In the 12 years since, Karnataka has seen instances of moral policing — largely in the coastal districts of Dakshina Kannada and Udupi — especially on Valentine’s Day and New Year’s Eve. Now, vigilantism fueled by religious intolerance appears to be spreading across the state. 

Talking about Bommai’s statements on moral policing, sources in the BJP say he is being careful to impress the party’s ideological fount, the Rashtriya Swayamsevak Sangh (RSS), to offset any criticism of him not upholding the ideology of the BJP and Sangh Parivar. Bommai doesn’t have roots in the RSS.  

“Hindutva will be the primary poll pitch for the BJP in Karnataka in 2023,” a national general secretary of the party had earlier told The Print.

Another reason for the spurt in such cases, a Karnataka Congress office-bearer said, was his party’s silence.  

“Whether it is the goons of Bajrang Dal or VHP or PFI or SDPI, vigilante activities in Karnataka are rising because the Congress is refusing to speak up about it,” he said.

“The Congress is under the wrong impression that if it stays away from speaking about moral policing and peddles soft Hindutva, it can win back Hindu votes. That will never be true.” 

Unlike Hindutva organisations that take pride in moral policing, however, the Popular Front of India (PFI), a controversial Kerala-based Muslim organisation, denies involvement in such cases.

“It might have been true that our workers were indulging in moral policing a few years ago but it has not happened in recent times… As part of our training and policy we prohibit such activities,” Anis Ahmed, national general secretary of the PFI, told The Print.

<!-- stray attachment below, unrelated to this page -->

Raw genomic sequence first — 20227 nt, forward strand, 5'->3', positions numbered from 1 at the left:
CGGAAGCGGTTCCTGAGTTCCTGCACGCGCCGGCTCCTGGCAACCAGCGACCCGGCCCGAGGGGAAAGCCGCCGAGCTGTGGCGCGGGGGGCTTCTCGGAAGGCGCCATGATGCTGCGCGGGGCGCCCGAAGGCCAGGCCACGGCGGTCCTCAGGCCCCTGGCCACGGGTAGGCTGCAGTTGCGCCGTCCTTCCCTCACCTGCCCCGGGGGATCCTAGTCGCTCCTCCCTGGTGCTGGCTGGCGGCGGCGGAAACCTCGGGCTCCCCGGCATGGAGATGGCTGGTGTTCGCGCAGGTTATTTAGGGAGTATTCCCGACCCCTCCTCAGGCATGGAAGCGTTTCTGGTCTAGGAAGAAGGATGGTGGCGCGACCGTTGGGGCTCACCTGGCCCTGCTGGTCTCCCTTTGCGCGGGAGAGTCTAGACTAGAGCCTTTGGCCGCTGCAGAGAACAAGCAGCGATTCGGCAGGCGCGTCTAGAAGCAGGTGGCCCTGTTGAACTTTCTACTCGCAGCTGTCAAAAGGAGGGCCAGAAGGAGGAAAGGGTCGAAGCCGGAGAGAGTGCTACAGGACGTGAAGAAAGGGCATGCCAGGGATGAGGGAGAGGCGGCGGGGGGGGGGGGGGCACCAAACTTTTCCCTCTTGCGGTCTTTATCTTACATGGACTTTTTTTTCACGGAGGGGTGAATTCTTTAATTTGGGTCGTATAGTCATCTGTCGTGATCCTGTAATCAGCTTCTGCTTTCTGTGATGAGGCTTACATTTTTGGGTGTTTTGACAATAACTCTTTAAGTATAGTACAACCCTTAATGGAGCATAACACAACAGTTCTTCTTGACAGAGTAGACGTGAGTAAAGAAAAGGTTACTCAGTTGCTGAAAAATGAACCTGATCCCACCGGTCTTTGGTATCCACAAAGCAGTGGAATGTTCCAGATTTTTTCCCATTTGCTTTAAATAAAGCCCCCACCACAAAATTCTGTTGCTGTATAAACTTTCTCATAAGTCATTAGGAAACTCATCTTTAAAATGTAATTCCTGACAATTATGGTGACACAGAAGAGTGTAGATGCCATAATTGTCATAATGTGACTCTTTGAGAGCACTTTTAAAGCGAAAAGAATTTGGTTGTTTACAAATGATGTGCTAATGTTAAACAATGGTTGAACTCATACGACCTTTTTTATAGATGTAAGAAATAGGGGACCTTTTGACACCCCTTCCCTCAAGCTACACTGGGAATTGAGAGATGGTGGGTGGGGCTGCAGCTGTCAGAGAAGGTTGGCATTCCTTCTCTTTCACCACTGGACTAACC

Many, meanwhile, have called for new legislation to deal with these cases. 

“We desperately need an anti-vigilante law in India. Whether it is moral policing or lynchings or opposition to interfaith relationships or conversion vigilantism, a law against vigilantes is the need of the hour,” Congress spokesperson Lavanya Ballal said.

Ballal herself allegedly came under attack from vigilantes. On 30 September, a man claiming to be a Hindutva worker phoned in and threatened Lavanya with assault on a live television debate. She has filed two complaints against the man who threatened her but, 16 days after the incident, the identity of the accused has not been established.

Karnataka Home Minister Araga Jnanendra, however, said there was no need for such laws. 

“There is no need to bring in a new law to curb moral policing. Miscreants will be punished by police within the tenets of existing laws,” he told ThePrint. “Our laws are strong enough. This is a social issue and society should discuss this. There is a need for creating awareness because everything cannot be solved with laws.”